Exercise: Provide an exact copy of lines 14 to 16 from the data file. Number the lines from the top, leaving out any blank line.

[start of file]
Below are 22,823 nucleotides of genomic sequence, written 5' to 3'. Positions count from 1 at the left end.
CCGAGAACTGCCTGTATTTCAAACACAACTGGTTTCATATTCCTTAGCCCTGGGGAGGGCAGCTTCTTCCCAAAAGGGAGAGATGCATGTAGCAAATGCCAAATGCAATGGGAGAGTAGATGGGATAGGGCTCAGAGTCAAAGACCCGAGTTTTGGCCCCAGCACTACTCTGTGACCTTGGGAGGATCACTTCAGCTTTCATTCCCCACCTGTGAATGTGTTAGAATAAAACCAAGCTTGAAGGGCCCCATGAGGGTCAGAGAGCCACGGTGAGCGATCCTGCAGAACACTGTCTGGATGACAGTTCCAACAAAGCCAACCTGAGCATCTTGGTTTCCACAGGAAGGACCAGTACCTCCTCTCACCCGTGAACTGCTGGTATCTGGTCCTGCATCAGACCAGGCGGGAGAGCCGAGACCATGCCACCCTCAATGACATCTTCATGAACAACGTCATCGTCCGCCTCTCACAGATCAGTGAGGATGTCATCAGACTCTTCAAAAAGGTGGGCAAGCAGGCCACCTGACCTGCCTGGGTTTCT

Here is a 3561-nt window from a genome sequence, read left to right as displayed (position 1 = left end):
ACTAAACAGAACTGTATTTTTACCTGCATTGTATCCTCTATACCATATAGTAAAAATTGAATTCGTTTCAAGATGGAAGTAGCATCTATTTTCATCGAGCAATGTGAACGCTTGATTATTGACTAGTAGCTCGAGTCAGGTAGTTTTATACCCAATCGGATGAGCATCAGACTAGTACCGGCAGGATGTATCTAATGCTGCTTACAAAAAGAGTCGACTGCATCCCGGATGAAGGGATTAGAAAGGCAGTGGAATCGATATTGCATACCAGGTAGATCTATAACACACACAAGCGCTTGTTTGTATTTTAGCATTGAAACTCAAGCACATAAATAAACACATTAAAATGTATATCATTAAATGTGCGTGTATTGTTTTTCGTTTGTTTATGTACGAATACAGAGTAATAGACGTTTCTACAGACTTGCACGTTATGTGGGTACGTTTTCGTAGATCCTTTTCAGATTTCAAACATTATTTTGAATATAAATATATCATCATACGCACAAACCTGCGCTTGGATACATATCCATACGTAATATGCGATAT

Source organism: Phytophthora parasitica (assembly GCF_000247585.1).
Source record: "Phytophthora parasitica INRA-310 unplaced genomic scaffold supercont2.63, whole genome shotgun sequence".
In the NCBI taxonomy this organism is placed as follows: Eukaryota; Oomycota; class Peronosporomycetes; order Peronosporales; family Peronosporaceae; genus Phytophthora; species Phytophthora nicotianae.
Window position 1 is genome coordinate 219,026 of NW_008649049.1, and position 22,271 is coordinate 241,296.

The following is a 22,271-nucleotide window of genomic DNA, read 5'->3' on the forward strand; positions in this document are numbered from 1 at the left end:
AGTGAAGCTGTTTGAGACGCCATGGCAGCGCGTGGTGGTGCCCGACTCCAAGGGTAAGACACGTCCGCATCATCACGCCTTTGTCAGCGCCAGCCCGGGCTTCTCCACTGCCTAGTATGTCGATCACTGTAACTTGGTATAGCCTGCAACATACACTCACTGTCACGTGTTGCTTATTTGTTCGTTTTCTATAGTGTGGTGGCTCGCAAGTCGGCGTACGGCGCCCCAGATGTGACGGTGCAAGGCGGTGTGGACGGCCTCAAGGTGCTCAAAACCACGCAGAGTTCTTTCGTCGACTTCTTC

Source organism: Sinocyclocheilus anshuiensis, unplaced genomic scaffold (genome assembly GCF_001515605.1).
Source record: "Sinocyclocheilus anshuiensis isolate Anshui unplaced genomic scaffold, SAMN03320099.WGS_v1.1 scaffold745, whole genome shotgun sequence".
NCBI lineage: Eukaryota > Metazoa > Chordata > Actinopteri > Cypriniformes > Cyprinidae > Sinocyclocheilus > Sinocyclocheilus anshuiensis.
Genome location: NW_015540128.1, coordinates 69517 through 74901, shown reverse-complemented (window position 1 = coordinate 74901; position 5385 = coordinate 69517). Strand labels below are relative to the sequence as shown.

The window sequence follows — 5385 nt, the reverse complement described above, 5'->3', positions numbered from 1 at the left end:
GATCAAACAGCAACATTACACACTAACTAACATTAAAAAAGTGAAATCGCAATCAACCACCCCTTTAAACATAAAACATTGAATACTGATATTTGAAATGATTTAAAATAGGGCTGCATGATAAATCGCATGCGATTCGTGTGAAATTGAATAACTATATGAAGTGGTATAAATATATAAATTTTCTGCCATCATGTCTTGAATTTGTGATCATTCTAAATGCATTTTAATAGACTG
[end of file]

Genome location: NW_015540128.1, coordinates 69517 through 74901, shown reverse-complemented (window position 1 = coordinate 74901; position 5385 = coordinate 69517). Strand labels below are relative to the sequence as shown.

The window sequence follows — 5385 nt, the reverse complement described above, 5'->3', positions numbered from 1 at the left end:
GATCAAACAGCAACATTACACACTAACTAACATTAAAAAAGTGAAATCGCAATCAACCACCCCTTTAAACATAAAACATTGAATACTGATATTTGAAATGATTTAAAATAGGGCTGCATGATAAATCGCATGCGATTCGTGTGAAATTGAATAACTATATGAAGTGGTATAAATATATAAATTTTCTGCCATCATGTCTTGAATTTGTGATCATTCTAAATGCATTTTAATAGACTG